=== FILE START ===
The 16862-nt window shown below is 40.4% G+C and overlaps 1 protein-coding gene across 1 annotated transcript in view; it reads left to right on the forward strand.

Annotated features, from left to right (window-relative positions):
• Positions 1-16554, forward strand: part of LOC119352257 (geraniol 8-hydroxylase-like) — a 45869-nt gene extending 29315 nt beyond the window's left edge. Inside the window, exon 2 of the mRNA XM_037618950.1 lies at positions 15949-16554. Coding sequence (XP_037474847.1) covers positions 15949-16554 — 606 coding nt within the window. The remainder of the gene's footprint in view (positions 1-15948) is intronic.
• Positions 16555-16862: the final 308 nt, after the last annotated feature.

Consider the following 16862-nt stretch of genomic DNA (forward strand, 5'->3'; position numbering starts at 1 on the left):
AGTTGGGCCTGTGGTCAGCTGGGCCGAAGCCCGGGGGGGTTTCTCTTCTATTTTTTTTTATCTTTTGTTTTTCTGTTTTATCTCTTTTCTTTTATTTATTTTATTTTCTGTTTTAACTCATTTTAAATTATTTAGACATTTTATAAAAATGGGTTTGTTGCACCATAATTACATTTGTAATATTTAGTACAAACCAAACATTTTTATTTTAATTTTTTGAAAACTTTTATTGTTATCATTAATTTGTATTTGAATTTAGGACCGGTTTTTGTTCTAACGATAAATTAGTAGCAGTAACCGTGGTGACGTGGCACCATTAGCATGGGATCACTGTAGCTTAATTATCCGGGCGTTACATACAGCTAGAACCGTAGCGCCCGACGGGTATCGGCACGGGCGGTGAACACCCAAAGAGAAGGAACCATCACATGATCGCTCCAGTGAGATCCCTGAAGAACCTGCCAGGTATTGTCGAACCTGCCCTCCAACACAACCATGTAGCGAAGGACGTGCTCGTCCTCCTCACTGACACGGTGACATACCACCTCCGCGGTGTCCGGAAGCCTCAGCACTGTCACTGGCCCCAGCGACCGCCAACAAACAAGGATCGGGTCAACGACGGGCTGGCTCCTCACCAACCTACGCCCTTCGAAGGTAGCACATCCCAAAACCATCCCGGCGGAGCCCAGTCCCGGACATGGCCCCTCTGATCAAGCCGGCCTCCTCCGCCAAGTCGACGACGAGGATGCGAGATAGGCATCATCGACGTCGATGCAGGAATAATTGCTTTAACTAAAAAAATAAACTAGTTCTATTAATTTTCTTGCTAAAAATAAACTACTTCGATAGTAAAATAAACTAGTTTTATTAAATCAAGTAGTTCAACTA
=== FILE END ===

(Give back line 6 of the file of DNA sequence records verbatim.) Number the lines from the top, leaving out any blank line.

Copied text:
AGTTGGGCCTGTGGTCAGCTGGGCCGAAGCCCGGGGGGGTTTCTCTTCTATTTTTTTTTATCTTTTGTTTTTCTGTTTTATCTCTTTTCTTTTATTTATTTTATTTTCTGTTTTAACTCATTTTAAATTATTTAGACATTTTATAAAAATGGGTTTGTTGCACCATAATTACATTTGTAATATTTAGTACAAACCAAACATTTTTATTTTAATTTTTTGAAAACTTTTATTGTTATCATTAATTTGTATTTGAATTTAGGACCGGTTTTTGTTCTAACGATAAATTAGTAGCAGTAACCGTGGTGACGTGGCACCATTAGCATGGGATCACTGTAGCTTAATTATCCGGGCGTTACATACAGCTAGAACCGTAGCGCCCGACGGGTATCGGCACGGGCGGTGAACACCCAAAGAGAAGGAACCATCACATGATCGCTCCAGTGAGATCCCTGAAGAACCTGCCAGGTATTGTCGAACCTGCCCTCCAACACAACCATGTAGCGAAGGACGTGCTCGTCCTCCTCACTGACACGGTGACATACCACCTCCGCGGTGTCCGGAAGCCTCAGCACTGTCACTGGCCCCAGCGACCGCCAACAAACAAGGATCGGGTCAACGACGGGCTGGCTCCTCACCAACCTACGCCCTTCGAAGGTAGCACATCCCAAAACCATCCCGGCGGAGCCCAGTCCCGGACATGGCCCCTCTGATCAAGCCGGCCTCCTCCGCCAAGTCGACGACGAGGATGCGAGATAGGCATCATCGACGTCGATGCAGGAATAATTGCTTTAACTAAAAAAATAAACTAGTTCTATTAATTTTCTTGCTAAAAATAAACTACTTCGATAGTAAAATAAACTAGTTTTATTAAATCAAGTAGTTCAACTA